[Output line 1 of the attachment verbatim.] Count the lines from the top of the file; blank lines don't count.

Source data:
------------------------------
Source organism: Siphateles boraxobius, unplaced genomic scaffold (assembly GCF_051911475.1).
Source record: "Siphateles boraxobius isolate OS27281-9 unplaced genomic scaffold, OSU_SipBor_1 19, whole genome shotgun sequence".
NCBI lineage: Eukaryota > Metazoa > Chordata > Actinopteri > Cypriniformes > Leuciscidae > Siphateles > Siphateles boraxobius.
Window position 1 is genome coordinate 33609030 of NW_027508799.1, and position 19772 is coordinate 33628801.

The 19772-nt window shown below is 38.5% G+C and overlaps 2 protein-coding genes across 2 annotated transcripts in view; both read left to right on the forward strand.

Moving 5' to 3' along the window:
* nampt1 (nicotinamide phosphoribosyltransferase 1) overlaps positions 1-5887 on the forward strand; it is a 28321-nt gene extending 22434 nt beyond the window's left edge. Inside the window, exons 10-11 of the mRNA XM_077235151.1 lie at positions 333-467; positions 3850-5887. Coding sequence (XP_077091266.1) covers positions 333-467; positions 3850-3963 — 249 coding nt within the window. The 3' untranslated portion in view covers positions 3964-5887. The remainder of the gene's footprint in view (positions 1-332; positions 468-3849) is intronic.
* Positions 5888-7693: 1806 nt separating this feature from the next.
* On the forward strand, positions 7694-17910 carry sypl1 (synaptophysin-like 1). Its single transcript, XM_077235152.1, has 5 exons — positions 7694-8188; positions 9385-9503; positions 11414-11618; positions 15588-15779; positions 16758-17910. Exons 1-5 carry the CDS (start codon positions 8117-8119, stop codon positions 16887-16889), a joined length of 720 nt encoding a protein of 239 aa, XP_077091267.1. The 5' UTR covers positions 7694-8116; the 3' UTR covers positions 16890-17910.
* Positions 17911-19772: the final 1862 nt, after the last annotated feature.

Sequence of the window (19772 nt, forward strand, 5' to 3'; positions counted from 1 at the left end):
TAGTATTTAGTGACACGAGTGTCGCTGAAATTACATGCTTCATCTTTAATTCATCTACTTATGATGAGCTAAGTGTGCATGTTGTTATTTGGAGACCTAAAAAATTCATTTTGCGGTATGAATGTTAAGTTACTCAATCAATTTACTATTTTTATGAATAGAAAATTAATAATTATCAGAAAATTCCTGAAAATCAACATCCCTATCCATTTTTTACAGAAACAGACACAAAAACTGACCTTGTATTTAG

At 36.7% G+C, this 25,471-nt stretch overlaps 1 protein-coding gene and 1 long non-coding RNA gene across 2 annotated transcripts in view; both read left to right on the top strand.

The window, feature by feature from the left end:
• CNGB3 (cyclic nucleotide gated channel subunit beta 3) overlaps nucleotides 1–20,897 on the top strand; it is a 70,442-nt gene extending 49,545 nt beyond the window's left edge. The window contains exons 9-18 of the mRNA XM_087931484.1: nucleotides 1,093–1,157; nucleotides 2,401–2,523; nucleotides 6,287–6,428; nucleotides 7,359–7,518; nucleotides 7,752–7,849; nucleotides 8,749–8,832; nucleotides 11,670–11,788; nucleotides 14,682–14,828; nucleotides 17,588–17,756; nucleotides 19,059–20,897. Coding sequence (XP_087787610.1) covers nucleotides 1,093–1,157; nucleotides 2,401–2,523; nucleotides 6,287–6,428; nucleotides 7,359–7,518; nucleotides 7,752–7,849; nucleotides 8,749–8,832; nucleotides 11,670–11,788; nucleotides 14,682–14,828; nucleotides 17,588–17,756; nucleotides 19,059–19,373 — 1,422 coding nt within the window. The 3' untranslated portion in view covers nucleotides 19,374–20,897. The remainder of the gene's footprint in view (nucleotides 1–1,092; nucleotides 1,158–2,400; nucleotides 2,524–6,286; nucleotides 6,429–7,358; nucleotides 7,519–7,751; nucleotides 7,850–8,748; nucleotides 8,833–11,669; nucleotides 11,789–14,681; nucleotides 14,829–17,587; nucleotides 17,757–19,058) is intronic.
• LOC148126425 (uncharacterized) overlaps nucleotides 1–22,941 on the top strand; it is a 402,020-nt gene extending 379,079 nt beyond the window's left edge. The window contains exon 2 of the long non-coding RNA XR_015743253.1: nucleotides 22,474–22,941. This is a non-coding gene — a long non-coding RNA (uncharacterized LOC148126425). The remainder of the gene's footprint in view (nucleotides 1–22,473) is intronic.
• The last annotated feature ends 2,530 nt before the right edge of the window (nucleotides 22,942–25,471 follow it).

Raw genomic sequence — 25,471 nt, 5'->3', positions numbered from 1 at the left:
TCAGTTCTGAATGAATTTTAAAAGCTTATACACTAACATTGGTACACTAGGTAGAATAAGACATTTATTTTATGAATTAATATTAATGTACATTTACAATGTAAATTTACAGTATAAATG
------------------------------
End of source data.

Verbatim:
Source organism: Siphateles boraxobius, unplaced genomic scaffold (assembly GCF_051911475.1).